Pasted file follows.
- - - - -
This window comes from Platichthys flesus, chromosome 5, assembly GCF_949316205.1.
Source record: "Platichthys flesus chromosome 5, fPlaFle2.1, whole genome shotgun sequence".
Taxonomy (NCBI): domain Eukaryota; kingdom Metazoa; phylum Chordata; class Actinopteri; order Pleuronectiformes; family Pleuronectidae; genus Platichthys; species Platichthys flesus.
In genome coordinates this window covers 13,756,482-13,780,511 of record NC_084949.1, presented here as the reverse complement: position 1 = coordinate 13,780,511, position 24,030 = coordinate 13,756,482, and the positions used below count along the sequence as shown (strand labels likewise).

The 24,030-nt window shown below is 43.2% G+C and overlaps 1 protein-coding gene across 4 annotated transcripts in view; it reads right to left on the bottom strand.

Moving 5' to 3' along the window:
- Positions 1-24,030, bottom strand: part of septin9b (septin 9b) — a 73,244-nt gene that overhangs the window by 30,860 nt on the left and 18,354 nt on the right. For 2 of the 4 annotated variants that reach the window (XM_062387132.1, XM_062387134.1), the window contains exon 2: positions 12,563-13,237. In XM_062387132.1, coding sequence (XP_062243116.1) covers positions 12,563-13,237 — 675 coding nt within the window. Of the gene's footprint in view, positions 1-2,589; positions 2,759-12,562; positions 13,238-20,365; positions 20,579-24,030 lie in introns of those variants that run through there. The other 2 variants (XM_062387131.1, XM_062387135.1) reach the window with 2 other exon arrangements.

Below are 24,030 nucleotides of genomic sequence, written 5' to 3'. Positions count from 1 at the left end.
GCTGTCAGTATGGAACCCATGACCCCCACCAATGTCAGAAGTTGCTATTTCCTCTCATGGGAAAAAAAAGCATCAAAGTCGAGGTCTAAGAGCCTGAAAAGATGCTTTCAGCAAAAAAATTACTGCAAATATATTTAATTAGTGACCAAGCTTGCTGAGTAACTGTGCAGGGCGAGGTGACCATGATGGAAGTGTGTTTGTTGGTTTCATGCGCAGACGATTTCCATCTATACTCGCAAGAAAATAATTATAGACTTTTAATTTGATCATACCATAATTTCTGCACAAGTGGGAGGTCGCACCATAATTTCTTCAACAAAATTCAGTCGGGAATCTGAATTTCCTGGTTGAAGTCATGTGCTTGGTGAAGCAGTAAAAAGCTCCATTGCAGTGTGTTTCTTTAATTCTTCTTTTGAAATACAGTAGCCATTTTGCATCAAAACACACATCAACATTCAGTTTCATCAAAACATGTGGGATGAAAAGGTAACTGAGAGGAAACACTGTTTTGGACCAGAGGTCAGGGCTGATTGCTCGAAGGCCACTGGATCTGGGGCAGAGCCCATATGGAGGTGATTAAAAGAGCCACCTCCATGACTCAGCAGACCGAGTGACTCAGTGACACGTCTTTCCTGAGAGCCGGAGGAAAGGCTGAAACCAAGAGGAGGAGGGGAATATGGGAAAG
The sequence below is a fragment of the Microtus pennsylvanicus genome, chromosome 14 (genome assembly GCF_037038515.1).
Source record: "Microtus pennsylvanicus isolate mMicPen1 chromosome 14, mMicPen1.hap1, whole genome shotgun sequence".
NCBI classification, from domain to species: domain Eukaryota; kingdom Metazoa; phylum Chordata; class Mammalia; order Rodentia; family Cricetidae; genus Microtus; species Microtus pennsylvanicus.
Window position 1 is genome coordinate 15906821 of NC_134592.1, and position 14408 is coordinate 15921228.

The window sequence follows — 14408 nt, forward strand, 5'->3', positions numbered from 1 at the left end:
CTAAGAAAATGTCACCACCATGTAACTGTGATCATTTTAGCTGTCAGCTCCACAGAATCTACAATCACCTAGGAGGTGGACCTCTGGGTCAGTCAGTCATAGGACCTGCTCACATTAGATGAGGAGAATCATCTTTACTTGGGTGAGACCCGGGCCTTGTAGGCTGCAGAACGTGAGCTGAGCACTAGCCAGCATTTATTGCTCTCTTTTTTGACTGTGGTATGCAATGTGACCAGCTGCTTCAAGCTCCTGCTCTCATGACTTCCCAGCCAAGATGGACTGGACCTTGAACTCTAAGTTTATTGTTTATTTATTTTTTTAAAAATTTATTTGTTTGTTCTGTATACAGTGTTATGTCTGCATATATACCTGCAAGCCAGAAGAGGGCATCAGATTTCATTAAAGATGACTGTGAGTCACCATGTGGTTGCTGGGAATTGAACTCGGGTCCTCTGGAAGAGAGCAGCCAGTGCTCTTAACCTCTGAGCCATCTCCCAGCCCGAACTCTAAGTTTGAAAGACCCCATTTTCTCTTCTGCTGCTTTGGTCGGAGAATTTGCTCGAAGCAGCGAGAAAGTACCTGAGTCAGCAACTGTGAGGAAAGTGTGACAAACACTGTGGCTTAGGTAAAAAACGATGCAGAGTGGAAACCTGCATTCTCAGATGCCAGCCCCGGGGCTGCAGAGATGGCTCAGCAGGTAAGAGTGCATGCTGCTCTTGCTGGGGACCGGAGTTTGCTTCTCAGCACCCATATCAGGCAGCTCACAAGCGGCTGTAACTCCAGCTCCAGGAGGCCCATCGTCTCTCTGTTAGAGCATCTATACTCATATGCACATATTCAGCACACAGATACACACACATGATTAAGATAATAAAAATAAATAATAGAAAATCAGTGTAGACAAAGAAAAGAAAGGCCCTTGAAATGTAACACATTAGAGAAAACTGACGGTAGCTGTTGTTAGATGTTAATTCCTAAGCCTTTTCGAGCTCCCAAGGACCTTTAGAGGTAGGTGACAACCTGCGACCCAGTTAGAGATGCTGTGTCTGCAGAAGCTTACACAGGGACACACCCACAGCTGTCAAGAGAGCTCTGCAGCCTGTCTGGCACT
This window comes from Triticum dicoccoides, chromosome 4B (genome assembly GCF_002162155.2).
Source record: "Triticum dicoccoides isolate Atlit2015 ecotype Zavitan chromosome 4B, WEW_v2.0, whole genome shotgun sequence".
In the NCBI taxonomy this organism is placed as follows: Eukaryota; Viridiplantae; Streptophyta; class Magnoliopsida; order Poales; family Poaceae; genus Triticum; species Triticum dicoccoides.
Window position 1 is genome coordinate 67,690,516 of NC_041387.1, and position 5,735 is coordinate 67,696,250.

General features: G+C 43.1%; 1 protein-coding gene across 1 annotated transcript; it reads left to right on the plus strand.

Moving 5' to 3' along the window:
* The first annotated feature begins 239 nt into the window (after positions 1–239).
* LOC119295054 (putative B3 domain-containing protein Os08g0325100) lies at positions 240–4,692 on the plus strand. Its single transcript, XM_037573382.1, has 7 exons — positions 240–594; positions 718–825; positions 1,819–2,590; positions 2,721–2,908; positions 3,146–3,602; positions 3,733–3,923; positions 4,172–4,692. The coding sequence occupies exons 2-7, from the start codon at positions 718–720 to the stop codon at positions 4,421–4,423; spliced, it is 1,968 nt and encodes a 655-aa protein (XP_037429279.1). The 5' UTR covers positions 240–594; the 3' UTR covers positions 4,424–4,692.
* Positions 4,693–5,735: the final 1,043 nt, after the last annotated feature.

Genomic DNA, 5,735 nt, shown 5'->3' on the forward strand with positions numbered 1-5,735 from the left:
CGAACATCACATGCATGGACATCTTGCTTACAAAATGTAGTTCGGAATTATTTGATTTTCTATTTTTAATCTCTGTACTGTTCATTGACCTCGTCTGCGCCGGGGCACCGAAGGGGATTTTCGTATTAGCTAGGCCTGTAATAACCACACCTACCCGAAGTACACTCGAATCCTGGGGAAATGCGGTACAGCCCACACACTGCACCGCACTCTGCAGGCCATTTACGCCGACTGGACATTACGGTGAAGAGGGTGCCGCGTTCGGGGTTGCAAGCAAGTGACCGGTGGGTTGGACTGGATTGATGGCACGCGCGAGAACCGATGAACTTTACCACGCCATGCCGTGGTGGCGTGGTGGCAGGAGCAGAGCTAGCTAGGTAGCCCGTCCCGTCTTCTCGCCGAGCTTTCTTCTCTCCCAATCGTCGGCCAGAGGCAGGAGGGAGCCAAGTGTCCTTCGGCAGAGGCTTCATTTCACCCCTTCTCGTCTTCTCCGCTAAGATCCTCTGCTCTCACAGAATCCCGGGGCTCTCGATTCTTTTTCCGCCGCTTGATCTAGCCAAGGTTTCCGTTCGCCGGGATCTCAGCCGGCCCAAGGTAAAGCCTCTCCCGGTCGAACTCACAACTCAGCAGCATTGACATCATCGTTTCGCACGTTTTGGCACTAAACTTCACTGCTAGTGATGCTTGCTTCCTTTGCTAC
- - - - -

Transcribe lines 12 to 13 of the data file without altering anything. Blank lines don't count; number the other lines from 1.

NCBI classification, from domain to species: domain Eukaryota; kingdom Metazoa; phylum Chordata; class Mammalia; order Rodentia; family Cricetidae; genus Microtus; species Microtus pennsylvanicus.
Window position 1 is genome coordinate 15906821 of NC_134592.1, and position 14408 is coordinate 15921228.